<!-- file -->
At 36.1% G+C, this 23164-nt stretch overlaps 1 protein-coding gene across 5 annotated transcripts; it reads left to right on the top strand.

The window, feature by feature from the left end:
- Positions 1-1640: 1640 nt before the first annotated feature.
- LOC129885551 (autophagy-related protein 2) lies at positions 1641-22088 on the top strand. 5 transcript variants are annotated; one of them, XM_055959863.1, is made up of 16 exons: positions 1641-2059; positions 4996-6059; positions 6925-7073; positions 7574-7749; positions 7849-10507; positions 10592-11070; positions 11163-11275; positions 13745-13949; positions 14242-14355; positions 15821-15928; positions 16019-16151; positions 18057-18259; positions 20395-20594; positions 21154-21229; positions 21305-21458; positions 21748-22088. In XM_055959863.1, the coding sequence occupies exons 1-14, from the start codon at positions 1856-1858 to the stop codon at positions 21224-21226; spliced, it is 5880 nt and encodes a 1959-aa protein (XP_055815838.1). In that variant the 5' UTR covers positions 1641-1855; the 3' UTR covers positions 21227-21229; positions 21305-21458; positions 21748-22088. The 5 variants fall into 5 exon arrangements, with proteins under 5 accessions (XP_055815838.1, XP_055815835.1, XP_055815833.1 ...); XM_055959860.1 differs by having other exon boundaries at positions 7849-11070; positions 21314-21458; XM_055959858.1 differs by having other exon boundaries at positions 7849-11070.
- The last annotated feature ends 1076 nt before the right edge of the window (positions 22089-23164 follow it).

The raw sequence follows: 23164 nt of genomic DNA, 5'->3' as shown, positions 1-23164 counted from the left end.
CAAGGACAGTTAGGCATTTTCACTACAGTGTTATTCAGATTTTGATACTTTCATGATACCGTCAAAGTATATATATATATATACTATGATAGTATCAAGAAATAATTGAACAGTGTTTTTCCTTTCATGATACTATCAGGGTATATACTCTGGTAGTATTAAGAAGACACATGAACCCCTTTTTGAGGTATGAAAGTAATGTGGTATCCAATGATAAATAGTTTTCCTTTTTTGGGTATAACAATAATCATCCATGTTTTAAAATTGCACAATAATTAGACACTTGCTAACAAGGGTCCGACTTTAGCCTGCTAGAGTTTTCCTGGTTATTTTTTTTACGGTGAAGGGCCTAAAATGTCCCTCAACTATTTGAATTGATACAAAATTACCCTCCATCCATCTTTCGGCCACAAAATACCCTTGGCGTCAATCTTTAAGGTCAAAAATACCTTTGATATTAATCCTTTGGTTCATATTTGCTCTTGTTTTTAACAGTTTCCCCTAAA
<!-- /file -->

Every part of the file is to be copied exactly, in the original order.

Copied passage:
At 36.1% G+C, this 23164-nt stretch overlaps 1 protein-coding gene across 5 annotated transcripts; it reads left to right on the top strand.

The window, feature by feature from the left end:
- Positions 1-1640: 1640 nt before the first annotated feature.
- LOC129885551 (autophagy-related protein 2) lies at positions 1641-22088 on the top strand. 5 transcript variants are annotated; one of them, XM_055959863.1, is made up of 16 exons: positions 1641-2059; positions 4996-6059; positions 6925-7073; positions 7574-7749; positions 7849-10507; positions 10592-11070; positions 11163-11275; positions 13745-13949; positions 14242-14355; positions 15821-15928; positions 16019-16151; positions 18057-18259; positions 20395-20594; positions 21154-21229; positions 21305-21458; positions 21748-22088. In XM_055959863.1, the coding sequence occupies exons 1-14, from the start codon at positions 1856-1858 to the stop codon at positions 21224-21226; spliced, it is 5880 nt and encodes a 1959-aa protein (XP_055815838.1). In that variant the 5' UTR covers positions 1641-1855; the 3' UTR covers positions 21227-21229; positions 21305-21458; positions 21748-22088. The 5 variants fall into 5 exon arrangements, with proteins under 5 accessions (XP_055815838.1, XP_055815835.1, XP_055815833.1 ...); XM_055959860.1 differs by having other exon boundaries at positions 7849-11070; positions 21314-21458; XM_055959858.1 differs by having other exon boundaries at positions 7849-11070.
- The last annotated feature ends 1076 nt before the right edge of the window (positions 22089-23164 follow it).

The raw sequence follows: 23164 nt of genomic DNA, 5'->3' as shown, positions 1-23164 counted from the left end.
CAAGGACAGTTAGGCATTTTCACTACAGTGTTATTCAGATTTTGATACTTTCATGATACCGTCAAAGTATATATATATATATACTATGATAGTATCAAGAAATAATTGAACAGTGTTTTTCCTTTCATGATACTATCAGGGTATATACTCTGGTAGTATTAAGAAGACACATGAACCCCTTTTTGAGGTATGAAAGTAATGTGGTATCCAATGATAAATAGTTTTCCTTTTTTGGGTATAACAATAATCATCCATGTTTTAAAATTGCACAATAATTAGACACTTGCTAACAAGGGTCCGACTTTAGCCTGCTAGAGTTTTCCTGGTTATTTTTTTTACGGTGAAGGGCCTAAAATGTCCCTCAACTATTTGAATTGATACAAAATTACCCTCCATCCATCTTTCGGCCACAAAATACCCTTGGCGTCAATCTTTAAGGTCAAAAATACCTTTGATATTAATCCTTTGGTTCATATTTGCTCTTGTTTTTAACAGTTTCCCCTAAA